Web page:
‘They saved our marriage’ — This is what happens when Army leaders actually put people first
“I’m always trying to give back to this unit that has given me my marriage.”
It was five in the morning on Mother’s Day, 2012, when Sgt. Richard Sloan got a call from his wife.
A member of the Army’s Golden Knights Tandem parachute team, Sloan was in Hampton, Virginia, for an air show. He’d gotten up early to go for a run before he started his day when his wife Denise, who was pregnant with their second child at the time back at Fort Bragg, North Carolina, called him. He remembers seeing his team leader in the hallway who asked if Sloan wanted to come run with him, but Sloan could tell that his wife was upset. Something was wrong.
He quickly realized that his wife, who he has been with since he was 16 years old, was having a miscarriage.
In the Golden Knights hangar in North Carolina in October, Sloan — now a sergeant first class with more than 6,000 jumps under his belt — recently spoke with Task & Purpose about the tragic loss of their second baby, the difficult time he and his wife experienced afterwards, and the unyielding support he felt from his team and leaders. He said his team leader, who had his own personal experience with pregnancy complications, told Sloan to call him when he was ready to come back.
It made all the difference, Sloan said.
Though this happened years before the Army announced its “People First” initiative in 2020 that Army leaders have pushed relentlessly ever since, it’s a clear example of what it actually looks like in practice: Allowing a soldier to really put their family first at a time when it’s needed most. Supporting them, instead of shaming them. Not making them choose between being there for their family in the midst of a tragedy, or being at PT in the morning.
It’s not exactly typical that you hear a service member talk about how the military saved their marriage. If anything, it’s usually the opposite. But Sloan, who enlisted in 2003 as an information system analyst and joined the Golden Knights in 2010, is adamant that the Army has.
“I’ll never forget it,” Sloan said of the support he received. “I always feel like I’m always trying to give back to this unit that has given me my marriage.”
‘Call me when you’re ready’
When Sloan realized that day in 2012 what was happening back home — that Denise was rushing to the emergency room at Fort Bragg, North Carolina — he told his team leader, Sgt. 1st Class John Dallas (JD) Berentis.
“I don’t think a lot of men understand how many pregnancies can end in a miscarriage,” Sloan said. But Berentis did. So he gathered the rest of the team, called their pilots, and “within 25 to 30 minutes we were boarding the aircraft and leaving for Fort Bragg,” Sloan said.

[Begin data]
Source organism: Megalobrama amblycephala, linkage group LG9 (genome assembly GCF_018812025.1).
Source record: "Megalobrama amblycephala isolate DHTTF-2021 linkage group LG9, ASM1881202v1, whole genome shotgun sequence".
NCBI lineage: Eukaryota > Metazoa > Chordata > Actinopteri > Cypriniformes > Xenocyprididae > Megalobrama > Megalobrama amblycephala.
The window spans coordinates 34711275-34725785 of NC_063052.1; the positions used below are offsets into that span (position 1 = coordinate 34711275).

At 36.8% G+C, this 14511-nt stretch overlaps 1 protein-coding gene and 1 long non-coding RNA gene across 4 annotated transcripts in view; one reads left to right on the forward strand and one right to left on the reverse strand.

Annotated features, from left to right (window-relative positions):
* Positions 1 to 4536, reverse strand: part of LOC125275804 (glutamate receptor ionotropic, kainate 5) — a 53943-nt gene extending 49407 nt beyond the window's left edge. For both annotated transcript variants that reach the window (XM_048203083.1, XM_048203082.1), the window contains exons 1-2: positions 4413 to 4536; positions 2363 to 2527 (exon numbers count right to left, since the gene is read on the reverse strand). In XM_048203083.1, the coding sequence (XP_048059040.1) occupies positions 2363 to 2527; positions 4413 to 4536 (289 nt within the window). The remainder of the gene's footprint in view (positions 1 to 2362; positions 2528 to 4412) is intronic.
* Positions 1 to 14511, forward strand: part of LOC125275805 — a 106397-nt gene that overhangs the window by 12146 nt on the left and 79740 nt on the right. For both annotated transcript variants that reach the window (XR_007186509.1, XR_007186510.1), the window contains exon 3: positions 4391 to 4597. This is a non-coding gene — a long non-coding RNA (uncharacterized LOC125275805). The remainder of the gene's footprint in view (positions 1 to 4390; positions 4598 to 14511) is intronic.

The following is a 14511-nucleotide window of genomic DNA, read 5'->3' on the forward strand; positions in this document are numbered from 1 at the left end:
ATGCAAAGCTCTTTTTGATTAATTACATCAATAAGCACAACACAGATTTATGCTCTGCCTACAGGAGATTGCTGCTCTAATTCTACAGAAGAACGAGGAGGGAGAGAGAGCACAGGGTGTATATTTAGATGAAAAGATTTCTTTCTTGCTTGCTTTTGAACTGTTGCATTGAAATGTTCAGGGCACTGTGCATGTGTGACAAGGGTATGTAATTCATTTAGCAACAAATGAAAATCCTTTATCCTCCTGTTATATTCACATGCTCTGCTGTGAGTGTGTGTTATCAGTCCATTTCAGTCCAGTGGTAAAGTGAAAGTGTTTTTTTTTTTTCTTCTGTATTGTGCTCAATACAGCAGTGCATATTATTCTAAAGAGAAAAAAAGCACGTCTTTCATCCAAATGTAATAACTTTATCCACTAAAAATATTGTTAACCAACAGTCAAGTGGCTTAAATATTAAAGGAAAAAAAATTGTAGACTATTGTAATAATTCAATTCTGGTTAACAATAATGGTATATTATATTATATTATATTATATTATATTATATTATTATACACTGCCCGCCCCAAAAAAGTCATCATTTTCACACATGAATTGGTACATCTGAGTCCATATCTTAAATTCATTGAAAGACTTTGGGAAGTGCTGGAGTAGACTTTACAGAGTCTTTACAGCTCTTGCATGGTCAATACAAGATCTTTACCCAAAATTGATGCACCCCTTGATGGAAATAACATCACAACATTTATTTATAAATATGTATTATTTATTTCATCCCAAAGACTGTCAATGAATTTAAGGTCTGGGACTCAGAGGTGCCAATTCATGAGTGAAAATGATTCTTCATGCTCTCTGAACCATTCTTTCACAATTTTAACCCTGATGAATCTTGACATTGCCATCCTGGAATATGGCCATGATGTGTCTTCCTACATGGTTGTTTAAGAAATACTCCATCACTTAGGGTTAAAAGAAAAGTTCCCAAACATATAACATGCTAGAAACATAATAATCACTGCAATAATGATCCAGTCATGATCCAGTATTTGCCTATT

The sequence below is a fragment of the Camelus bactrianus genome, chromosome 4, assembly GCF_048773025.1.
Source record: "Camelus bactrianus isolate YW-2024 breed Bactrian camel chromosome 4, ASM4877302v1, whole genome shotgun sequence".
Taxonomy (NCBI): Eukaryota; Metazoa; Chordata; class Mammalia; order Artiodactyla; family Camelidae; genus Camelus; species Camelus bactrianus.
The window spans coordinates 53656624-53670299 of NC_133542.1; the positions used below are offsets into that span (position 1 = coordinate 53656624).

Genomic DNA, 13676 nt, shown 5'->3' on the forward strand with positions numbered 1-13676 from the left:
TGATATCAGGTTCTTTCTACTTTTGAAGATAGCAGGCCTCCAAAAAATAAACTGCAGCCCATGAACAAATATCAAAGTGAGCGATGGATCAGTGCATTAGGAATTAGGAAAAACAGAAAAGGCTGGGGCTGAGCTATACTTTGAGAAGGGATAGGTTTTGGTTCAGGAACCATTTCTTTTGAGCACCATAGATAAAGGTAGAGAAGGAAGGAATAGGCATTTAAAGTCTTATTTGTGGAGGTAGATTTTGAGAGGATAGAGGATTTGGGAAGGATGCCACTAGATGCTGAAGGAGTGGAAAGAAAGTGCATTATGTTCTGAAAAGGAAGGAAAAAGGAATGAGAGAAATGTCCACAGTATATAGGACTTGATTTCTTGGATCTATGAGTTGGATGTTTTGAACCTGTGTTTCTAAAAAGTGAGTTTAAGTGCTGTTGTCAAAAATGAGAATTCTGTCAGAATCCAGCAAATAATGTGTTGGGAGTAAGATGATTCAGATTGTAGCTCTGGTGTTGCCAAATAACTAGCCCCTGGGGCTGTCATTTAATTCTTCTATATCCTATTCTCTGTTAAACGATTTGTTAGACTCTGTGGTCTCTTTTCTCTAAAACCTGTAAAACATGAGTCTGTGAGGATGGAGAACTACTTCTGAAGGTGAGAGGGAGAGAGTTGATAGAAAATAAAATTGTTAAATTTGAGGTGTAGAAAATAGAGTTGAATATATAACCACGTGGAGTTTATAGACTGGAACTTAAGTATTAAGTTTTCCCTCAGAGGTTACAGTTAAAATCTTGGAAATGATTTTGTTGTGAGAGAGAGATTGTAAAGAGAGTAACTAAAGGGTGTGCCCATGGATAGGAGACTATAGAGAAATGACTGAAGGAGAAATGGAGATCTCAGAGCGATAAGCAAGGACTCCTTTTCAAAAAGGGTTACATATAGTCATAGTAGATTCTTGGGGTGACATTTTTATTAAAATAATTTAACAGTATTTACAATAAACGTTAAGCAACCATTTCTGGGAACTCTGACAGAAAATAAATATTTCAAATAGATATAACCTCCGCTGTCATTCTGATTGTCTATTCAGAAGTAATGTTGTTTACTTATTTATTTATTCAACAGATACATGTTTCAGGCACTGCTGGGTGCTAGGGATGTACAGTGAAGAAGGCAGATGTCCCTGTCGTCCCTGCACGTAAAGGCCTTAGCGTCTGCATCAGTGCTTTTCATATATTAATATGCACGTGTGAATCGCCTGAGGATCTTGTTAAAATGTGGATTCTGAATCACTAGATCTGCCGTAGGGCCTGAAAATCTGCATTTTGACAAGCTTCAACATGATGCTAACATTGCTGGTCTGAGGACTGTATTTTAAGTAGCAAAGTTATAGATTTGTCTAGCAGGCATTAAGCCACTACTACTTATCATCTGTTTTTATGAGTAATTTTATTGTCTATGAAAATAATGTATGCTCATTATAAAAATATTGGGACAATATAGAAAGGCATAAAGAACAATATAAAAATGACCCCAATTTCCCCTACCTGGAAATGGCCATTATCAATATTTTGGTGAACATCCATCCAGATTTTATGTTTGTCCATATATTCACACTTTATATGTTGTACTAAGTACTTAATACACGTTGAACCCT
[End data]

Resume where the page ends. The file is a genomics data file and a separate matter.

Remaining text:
That’s not an easy thing to coordinate, especially after an air show — there is “a lot … that they have to redo” after an air show, and “certain block times that you have to take off.” At the time, Sloan had only been with the Golden Knights for 20 months. But JD and another team leader, Sgt. 1st Class Chris Acevedo, “jumped through hoops” to get him home.
It was about an hour flight back to Fort Bragg, and before they landed, Sloan recalled Berentis telling him to get his things together and “do what you’re told.” The second they touched down, Sloan saw another teammate driving a van out to the plane. Within minutes, Sloan was out of the plane and in the van as that same teammate drove him straight to Womack Army Medical Center, the hospital on Fort Bragg where his wife was being treated.
When he arrived, Denise was still in the emergency room being assessed. She was “hemorrhaging pretty bad,” and was taken in for surgery. As Sloan sat and waited, nurses came out to tell him they were having “some really tough times with Denise” and reported that her heart had stopped twice during surgery, he said.
Through it all, as Sloan sat and waited for more information about his wife’s condition, a few of his teammates sat with him. When they heard that his wife was okay, and she was out of surgery, “my boss said ‘Hey, you call me when you’re ready.’”
Sloan didn’t return to work for 35 days, and even afterwards he was able to take care of his daughter as his wife recovered and “went to a couple shows with some painted toenails,” supporting his wife through a bout of depression. A spouse’s mental health typically isn’t talked about, Sloan said, but he found that his leadership did. They’d ask how Denise was doing, and when he responded that she was healing well, they’d gently push more: “No, no, no, how is she doing, Rich?” they would ask.
Over time, the burden of the tragedy they experienced got easier to carry; their family started healing, and about three years after losing their second child, the Sloans welcomed a little boy named Reese.
“They saved our marriage,” Sloan said of his team. “Because I think if it was in a lot of places and jobs and you weren’t home for that straight amount of time, it would have been catastrophic, mentally. And also my daughter would have been like, ‘What’s going on?’ She didn’t really understand that.”
And the thing is, while Sloan loves serving in the Army and as a Golden Knight, full-time military service is just one part of his life. At the end of the day, he said, that career is temporary — but his marriage isn’t, and thanks to the leaders who were in his life at the time, he was able to be there for his wife when she needed him most.
“The military is only going to be there for so long in your life when you’re full time, 20 years, 25, maybe 30 if you’re lucky,” he said. “And someday, your children are going to leave the home and it’s you and your spouse. And if you don’t have that teammate, you’re going to be losing out quite a bit in life I think.”